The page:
Over the past couple of months, I’ve been devoting myself to learning theological French in order to satisfy my second research language requirement prior to my comprehensive examinations.

There is often a push and pull in a PhD program about any number of the requirements. As I’ve seen in my evaluations of different programs before actually entering one, the requirements are often the same across the board. Particularly for those of us pursuing PhDs in a humanities subject (such as theology, history, etc) one of the requirements are two research languages. On my degree completion plan, I have the option of any of two of three research languages: German, French, and Latin.

Not too long ago there was a bit of a dust up about whether or not PhDs in New Testament needed to know Greek for their final examinations. It resulted in a good conversation around the blogosphere. Why a PhD in New Testament should be able to graduate without reading knowledge of Greek is a mystery to me. A PhD, more than any other degree in the university curriculum, should demonstrate mastery of a field of research. So, along those lines, I have no problem stating:

Research languages (i.e. foreign) are important and should continue to be required for those pursuing PhDs in humanities subjects.

Part of proper scholarship is the engagement with a broad array of thinkers and scholars. To best do this, being able to get outside of the box that one’s primary language creates allows access to some who will stretch a student/scholar’s abilities and thought processes. Even today, when we have more access to translated scholarship, there still remains a substantial body of literature outside the English language that should be engaged. Online translating tools, such as Google Translate, remain unreliable and often give incorrect translations of texts as they lack the ability to distinguish nuance.

In my own studies, in historical ecclesiology, I’ve encountered a number of works that meet this classification. For my dissertation, one of the key works that I am using is by a German scholar of the late 1800s, Rudolph Sohm. In writing Kirchenrecht, Sohm argues that the earliest churches had no ecclesiastical constitution but were ruled by a charisma (understood differently than the charismatics of today) which provided leadership for those who were seen as gifted by God. This is an essential point for my work on the role of local church autonomy in the early churches. However, Sohm’s work has never been translated into English. (A challenge I might take up…after my dissertation.)

Other examples abound.

Having competency in two research languages allows one to engage in this kind of broader research and fill out the views that would be other otherwise unavailable to the student.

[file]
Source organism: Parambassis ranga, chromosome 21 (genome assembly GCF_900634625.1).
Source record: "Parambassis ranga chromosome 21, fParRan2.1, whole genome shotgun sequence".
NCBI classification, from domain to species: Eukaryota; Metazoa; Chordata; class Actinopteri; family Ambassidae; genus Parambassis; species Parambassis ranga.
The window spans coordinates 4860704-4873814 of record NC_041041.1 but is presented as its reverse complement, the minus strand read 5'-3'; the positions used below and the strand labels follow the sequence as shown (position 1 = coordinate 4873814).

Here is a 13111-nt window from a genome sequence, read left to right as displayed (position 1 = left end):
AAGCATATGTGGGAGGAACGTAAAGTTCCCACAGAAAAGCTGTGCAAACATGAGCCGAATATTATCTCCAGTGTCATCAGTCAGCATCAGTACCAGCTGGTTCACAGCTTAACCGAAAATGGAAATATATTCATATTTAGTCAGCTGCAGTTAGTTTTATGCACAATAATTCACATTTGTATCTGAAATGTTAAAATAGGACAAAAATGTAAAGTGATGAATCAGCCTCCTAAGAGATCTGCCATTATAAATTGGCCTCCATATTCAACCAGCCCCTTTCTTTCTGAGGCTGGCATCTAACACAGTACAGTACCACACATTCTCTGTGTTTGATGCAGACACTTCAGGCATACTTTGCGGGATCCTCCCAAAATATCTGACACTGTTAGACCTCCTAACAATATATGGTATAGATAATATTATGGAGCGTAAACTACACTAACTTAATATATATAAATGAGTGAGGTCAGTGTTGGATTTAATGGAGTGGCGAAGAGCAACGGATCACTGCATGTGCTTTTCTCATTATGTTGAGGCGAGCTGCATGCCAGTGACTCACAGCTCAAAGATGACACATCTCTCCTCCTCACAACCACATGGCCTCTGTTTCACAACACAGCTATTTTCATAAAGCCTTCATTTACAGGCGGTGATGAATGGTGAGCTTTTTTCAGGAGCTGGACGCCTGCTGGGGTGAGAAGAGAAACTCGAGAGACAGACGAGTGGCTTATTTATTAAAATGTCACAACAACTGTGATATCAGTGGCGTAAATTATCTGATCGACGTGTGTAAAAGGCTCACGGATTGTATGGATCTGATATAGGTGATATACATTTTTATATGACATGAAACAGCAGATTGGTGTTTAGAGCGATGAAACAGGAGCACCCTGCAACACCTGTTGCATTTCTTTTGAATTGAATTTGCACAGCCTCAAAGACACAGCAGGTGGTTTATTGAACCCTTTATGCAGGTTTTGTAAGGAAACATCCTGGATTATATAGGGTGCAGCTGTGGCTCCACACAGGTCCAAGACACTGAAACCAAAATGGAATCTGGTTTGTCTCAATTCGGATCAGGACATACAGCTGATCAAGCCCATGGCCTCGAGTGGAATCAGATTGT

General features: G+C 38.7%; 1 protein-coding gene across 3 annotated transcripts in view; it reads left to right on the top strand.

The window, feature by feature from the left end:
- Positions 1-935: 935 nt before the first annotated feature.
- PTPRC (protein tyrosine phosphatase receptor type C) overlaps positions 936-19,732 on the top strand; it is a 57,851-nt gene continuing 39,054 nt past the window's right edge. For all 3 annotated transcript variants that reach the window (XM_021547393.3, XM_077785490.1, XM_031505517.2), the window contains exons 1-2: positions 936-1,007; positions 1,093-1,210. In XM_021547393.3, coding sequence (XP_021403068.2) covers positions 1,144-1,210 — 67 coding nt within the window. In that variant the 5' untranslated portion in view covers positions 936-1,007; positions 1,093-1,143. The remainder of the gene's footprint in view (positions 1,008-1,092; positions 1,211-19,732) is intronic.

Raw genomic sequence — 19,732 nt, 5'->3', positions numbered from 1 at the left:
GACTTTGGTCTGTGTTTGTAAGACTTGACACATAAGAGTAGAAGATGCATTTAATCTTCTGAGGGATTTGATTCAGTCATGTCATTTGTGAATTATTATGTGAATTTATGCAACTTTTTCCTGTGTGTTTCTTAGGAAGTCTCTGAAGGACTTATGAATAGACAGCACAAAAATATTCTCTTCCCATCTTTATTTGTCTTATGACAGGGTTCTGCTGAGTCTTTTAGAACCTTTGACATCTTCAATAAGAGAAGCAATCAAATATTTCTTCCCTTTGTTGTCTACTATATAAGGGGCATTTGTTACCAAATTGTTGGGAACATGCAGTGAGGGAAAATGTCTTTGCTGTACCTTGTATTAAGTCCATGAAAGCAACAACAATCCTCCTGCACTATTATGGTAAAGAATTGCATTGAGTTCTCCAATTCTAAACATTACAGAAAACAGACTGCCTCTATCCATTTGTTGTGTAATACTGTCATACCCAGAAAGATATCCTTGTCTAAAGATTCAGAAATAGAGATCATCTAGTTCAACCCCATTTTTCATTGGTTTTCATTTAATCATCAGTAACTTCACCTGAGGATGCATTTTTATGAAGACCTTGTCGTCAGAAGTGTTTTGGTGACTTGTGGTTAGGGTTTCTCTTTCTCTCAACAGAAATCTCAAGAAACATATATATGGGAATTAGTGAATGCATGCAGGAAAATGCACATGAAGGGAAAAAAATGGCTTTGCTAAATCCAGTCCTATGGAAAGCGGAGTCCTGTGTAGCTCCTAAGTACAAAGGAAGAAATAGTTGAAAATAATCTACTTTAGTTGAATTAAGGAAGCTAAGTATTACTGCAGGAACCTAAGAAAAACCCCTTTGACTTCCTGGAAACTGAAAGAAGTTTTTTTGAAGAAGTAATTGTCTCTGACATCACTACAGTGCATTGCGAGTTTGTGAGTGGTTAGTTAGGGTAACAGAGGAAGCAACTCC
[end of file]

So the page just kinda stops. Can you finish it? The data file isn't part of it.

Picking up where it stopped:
Along these lines it is important to note this: a PhD isn’t a gimme degree.

Too many students believe that just because they pay tuition and submit assignment they deserve a degree. Our entire higher education system has become a secondary entitlement program where students demand degrees and passable grades for shoddy work.

Because a PhD is a rigorous degree it should also have requirements that are equally rigorous.

To be honest, over the past month I’ve been staying up until about 2 AM most mornings working on my French so I might pass a competency exam. This isn’t fun, but it is absolutely worth it. There are certainly other things I could be doing, but because I’m enrolled in a PhD program I have purposely set aside these things to pursue a higher calling. Languages are difficult and add an important step of rigor to a PhD.

PhDs are important degrees for those who desire the highest levels of intellectual engagement and academic accomplishment. If you cannot learn two research languages that might be a good indication that you aren’t cut out for a PhD. This likely will sound like a kind of elitist, and it certainly is. We should have no illusions that a PhD is as simple to achieve as an undergraduate degree. The language requirements of a PhD are an effective vetting mechanism to ensure that the highest qualified students (note, this is intellectual qualification not monetary) are obtaining these degrees.

Finally, the language requirements of a PhD provide an important tool for a lifetime of scholarship that awaits. Though I am not entirely convinced that Latin, German, and French should be the only research languages, this harkens of colonialism, a student should have the ability to add in an appropriate language. By having two research languages in their research tool chest, academics are prepared to provide quality research and engagement with works that have yet to be written.

Perhaps, in summation, the language requirements for a PhD are important for these three reasons:

  • The ability to engage in a broad discipline of research and scholarship
  • A reasonable vetting step for the most rigorous of academic degrees
  • Developing tools for a lifetime of scholarship

 

So what do you think? How have you engaged with research languages? Are there other reasons for requiring languages for a PhD?

20
Aug 2013
POSTED BY Garet
POSTED IN

Education

DISCUSSION 1 Comment